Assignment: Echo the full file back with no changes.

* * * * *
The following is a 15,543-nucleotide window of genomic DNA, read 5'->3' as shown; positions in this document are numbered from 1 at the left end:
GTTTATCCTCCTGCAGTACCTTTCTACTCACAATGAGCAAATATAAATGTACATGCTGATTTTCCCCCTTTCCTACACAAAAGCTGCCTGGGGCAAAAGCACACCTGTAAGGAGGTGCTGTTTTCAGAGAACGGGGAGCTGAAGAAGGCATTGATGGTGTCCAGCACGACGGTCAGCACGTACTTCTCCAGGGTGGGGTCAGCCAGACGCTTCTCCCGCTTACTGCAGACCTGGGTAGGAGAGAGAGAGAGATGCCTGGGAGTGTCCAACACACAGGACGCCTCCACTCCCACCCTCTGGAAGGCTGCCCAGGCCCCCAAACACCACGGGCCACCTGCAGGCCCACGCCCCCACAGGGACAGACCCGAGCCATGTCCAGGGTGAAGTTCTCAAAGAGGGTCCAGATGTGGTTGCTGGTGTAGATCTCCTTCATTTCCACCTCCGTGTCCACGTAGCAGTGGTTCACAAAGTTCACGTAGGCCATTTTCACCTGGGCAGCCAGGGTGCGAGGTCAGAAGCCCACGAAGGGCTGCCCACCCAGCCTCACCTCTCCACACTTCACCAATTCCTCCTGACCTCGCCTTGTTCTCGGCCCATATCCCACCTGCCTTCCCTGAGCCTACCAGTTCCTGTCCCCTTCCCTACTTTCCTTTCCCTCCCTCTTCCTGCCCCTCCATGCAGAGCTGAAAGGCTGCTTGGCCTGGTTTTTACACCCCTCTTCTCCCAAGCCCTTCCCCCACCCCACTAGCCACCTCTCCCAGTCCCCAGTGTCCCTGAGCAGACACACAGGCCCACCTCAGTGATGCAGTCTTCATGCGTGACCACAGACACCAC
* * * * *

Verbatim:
The following is a 15,543-nucleotide window of genomic DNA, read 5'->3' as shown; positions in this document are numbered from 1 at the left end:
GTTTATCCTCCTGCAGTACCTTTCTACTCACAATGAGCAAATATAAATGTACATGCTGATTTTCCCCCTTTCCTACACAAAAGCTGCCTGGGGCAAAAGCACACCTGTAAGGAGGTGCTGTTTTCAGAGAACGGGGAGCTGAAGAAGGCATTGATGGTGTCCAGCACGACGGTCAGCACGTACTTCTCCAGGGTGGGGTCAGCCAGACGCTTCTCCCGCTTACTGCAGACCTGGGTAGGAGAGAGAGAGAGATGCCTGGGAGTGTCCAACACACAGGACGCCTCCACTCCCACCCTCTGGAAGGCTGCCCAGGCCCCCAAACACCACGGGCCACCTGCAGGCCCACGCCCCCACAGGGACAGACCCGAGCCATGTCCAGGGTGAAGTTCTCAAAGAGGGTCCAGATGTGGTTGCTGGTGTAGATCTCCTTCATTTCCACCTCCGTGTCCACGTAGCAGTGGTTCACAAAGTTCACGTAGGCCATTTTCACCTGGGCAGCCAGGGTGCGAGGTCAGAAGCCCACGAAGGGCTGCCCACCCAGCCTCACCTCTCCACACTTCACCAATTCCTCCTGACCTCGCCTTGTTCTCGGCCCATATCCCACCTGCCTTCCCTGAGCCTACCAGTTCCTGTCCCCTTCCCTACTTTCCTTTCCCTCCCTCTTCCTGCCCCTCCATGCAGAGCTGAAAGGCTGCTTGGCCTGGTTTTTACACCCCTCTTCTCCCAAGCCCTTCCCCCACCCCACTAGCCACCTCTCCCAGTCCCCAGTGTCCCTGAGCAGACACACAGGCCCACCTCAGTGATGCAGTCTTCATGCGTGACCACAGACACCAC